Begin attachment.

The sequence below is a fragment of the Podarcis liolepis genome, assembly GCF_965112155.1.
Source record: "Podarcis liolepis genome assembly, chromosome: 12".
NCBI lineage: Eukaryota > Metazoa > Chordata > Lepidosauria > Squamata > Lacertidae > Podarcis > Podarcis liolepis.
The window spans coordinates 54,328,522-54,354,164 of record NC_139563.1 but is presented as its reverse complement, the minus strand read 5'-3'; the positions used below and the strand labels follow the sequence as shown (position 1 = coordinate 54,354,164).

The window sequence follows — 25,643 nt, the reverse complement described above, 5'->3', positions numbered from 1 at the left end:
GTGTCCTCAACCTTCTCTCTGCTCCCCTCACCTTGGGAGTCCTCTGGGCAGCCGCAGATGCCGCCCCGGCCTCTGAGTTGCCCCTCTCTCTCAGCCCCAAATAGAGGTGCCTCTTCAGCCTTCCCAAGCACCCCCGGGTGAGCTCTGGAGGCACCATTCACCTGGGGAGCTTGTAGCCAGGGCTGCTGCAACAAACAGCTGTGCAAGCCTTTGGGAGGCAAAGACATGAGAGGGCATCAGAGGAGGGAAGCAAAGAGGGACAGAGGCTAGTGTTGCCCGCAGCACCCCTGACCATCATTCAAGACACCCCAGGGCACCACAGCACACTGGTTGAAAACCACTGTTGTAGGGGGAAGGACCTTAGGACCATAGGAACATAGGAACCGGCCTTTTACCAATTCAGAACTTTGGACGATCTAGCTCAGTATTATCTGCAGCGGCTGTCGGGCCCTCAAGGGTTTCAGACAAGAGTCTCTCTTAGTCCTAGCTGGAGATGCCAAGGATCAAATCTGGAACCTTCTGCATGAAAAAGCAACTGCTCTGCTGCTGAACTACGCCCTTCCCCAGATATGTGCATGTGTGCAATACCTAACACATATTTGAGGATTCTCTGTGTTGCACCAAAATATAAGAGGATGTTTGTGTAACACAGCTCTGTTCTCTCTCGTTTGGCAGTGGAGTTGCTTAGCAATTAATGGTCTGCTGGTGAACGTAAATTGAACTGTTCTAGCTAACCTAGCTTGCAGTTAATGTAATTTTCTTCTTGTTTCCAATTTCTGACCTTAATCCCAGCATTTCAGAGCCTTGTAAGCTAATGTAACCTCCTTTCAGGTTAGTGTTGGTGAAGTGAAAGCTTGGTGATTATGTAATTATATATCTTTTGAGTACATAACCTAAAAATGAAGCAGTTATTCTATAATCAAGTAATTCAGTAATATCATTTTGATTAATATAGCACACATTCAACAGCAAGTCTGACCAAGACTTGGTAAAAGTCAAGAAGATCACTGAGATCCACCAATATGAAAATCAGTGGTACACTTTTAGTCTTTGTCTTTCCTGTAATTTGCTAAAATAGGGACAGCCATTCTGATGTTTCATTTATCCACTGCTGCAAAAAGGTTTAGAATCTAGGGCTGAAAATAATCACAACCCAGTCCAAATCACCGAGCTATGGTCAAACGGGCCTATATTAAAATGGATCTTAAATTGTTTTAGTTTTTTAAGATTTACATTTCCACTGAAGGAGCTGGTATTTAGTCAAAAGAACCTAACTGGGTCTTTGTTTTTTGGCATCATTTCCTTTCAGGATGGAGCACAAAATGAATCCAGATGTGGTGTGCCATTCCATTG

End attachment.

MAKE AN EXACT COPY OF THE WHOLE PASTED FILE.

The sequence below is a fragment of the Podarcis liolepis genome, assembly GCF_965112155.1.
Source record: "Podarcis liolepis genome assembly, chromosome: 12".
NCBI lineage: Eukaryota > Metazoa > Chordata > Lepidosauria > Squamata > Lacertidae > Podarcis > Podarcis liolepis.
The window spans coordinates 54,328,522-54,354,164 of record NC_139563.1 but is presented as its reverse complement, the minus strand read 5'-3'; the positions used below and the strand labels follow the sequence as shown (position 1 = coordinate 54,354,164).

The window sequence follows — 25,643 nt, the reverse complement described above, 5'->3', positions numbered from 1 at the left end:
GTGTCCTCAACCTTCTCTCTGCTCCCCTCACCTTGGGAGTCCTCTGGGCAGCCGCAGATGCCGCCCCGGCCTCTGAGTTGCCCCTCTCTCTCAGCCCCAAATAGAGGTGCCTCTTCAGCCTTCCCAAGCACCCCCGGGTGAGCTCTGGAGGCACCATTCACCTGGGGAGCTTGTAGCCAGGGCTGCTGCAACAAACAGCTGTGCAAGCCTTTGGGAGGCAAAGACATGAGAGGGCATCAGAGGAGGGAAGCAAAGAGGGACAGAGGCTAGTGTTGCCCGCAGCACCCCTGACCATCATTCAAGACACCCCAGGGCACCACAGCACACTGGTTGAAAACCACTGTTGTAGGGGGAAGGACCTTAGGACCATAGGAACATAGGAACCGGCCTTTTACCAATTCAGAACTTTGGACGATCTAGCTCAGTATTATCTGCAGCGGCTGTCGGGCCCTCAAGGGTTTCAGACAAGAGTCTCTCTTAGTCCTAGCTGGAGATGCCAAGGATCAAATCTGGAACCTTCTGCATGAAAAAGCAACTGCTCTGCTGCTGAACTACGCCCTTCCCCAGATATGTGCATGTGTGCAATACCTAACACATATTTGAGGATTCTCTGTGTTGCACCAAAATATAAGAGGATGTTTGTGTAACACAGCTCTGTTCTCTCTCGTTTGGCAGTGGAGTTGCTTAGCAATTAATGGTCTGCTGGTGAACGTAAATTGAACTGTTCTAGCTAACCTAGCTTGCAGTTAATGTAATTTTCTTCTTGTTTCCAATTTCTGACCTTAATCCCAGCATTTCAGAGCCTTGTAAGCTAATGTAACCTCCTTTCAGGTTAGTGTTGGTGAAGTGAAAGCTTGGTGATTATGTAATTATATATCTTTTGAGTACATAACCTAAAAATGAAGCAGTTATTCTATAATCAAGTAATTCAGTAATATCATTTTGATTAATATAGCACACATTCAACAGCAAGTCTGACCAAGACTTGGTAAAAGTCAAGAAGATCACTGAGATCCACCAATATGAAAATCAGTGGTACACTTTTAGTCTTTGTCTTTCCTGTAATTTGCTAAAATAGGGACAGCCATTCTGATGTTTCATTTATCCACTGCTGCAAAAAGGTTTAGAATCTAGGGCTGAAAATAATCACAACCCAGTCCAAATCACCGAGCTATGGTCAAACGGGCCTATATTAAAATGGATCTTAAATTGTTTTAGTTTTTTAAGATTTACATTTCCACTGAAGGAGCTGGTATTTAGTCAAAAGAACCTAACTGGGTCTTTGTTTTTTGGCATCATTTCCTTTCAGGATGGAGCACAAAATGAATCCAGATGTGGTGTGCCATTCCATTG